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Mon, 6 April 2020

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Lord Harries: We must give more aid to NGOs best placed to tackle extreme poverty and help the most vulnerable

Lord Harries: We must give more aid to NGOs best placed to tackle extreme poverty and help the most vulnerable
3 min read

Huge amounts of UK humanitarian aid has been spent strengthening democracy, but this cannot be done at the expense of tackling extreme poverty and helping the world’s most vulnerable, writes Lord Harries. 

A recent delegation to Pakistan visited a community where they saw worse poverty and misery than they had experienced almost anywhere else in the world. Somehow this community, which is discriminated against in a number of ways, religious and on grounds of Caste, had missed out on the £463 million of aid received by Pakistan.

In recent years some newspapers have been running campaigns against the amount we spend on foreign aid. I am a firm supporter and believe that we should be proud of what this country contributes, but we need to ensure that the public understands and supports where aid is targeted. They want to be confident that it is directed to the most vulnerable.  We know people support emergency relief after disasters, and add substantial private contributions to government ones. This humanitarian aid amounts to about 15% of the budget.

Long term aid is also important and of course some of this will go into administration and research through multilateral organisations. But we are surely right to ask questions about the priorities for some aid. In Nigeria for example the largest amount of aid was spent recently strengthening democracy, and the effectiveness of this is measured by the number who vote. I am a passionate supporter of democracy, but does it really deserve this degree of priority in a country so bedevilled by endemic corruption and what difference will it make in the short term to the most deprived. Contrast that with the fact that 100 million Nigerians still lack basic sanitation facilities and 63 million do not have access to improved source of drinking water.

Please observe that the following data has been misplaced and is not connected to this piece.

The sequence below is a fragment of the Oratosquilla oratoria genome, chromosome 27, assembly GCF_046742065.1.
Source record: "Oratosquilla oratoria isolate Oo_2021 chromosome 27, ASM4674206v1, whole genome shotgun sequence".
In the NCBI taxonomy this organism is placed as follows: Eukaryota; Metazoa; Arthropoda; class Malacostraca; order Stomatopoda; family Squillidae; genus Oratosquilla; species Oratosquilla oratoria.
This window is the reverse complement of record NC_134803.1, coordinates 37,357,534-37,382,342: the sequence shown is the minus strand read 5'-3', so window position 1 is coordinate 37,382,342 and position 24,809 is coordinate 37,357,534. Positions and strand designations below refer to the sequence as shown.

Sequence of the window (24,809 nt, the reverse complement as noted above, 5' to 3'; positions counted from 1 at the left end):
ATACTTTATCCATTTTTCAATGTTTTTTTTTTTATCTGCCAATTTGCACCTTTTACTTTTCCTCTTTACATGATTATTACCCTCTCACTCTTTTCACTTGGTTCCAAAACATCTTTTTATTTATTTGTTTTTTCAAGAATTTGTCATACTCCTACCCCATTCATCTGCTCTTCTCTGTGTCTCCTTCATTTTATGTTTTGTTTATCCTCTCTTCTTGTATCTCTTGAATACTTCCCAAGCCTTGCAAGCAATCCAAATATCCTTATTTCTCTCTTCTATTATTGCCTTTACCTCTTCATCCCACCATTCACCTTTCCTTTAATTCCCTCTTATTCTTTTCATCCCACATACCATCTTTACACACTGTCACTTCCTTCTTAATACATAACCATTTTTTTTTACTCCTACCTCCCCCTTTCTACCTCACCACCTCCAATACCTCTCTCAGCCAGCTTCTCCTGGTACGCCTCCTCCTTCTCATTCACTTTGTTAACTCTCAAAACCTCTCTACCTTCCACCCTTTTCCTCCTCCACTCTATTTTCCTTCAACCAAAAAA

The four aims of aid as set out by the government are: strengthening global peace, security and governance; strengthening resilience and response to crises; promoting global prosperity; tackling extreme poverty and helping the world’s most vulnerable.

At the moment priority is being given to the first. No one doubts that this is crucial. It is insecurity, war and bad governance which are at the root of so many of the world’s problems. But addressing these issues is the prime responsibility of Government Foreign Policy. It should not be done at the expense of the fourth named priority, tackling extreme poverty and helping the world’s most vulnerable. 

At the moment 17.3% of aid is channelled through NGOs. I believe that NGOs are often in the best position to use aid effectively, especially small ones. They work on the ground. They work only with the full co-operation of the local community, and they seek to build the capacity of that community to solve their own problems.

In my experience it is small scale operations that have seemed most effective, and these depend on local leadership, and that leadership now in so many parts of the world is given by women, sometimes quite young woman. In Brazil for example I have seen a community of rural landless people led by a young woman. In India I have seen women in the slums of Mumbai setting up small businesses. Such examples can be multiplied thousands of time. In this business I believe small is beautiful. I would like to see more aid channelled to smaller, specialist NGOs. They are the ones in touch with the most vulnerable.


Lord Harries of Pentregarth is a Crossbench Member of the House of Lords.


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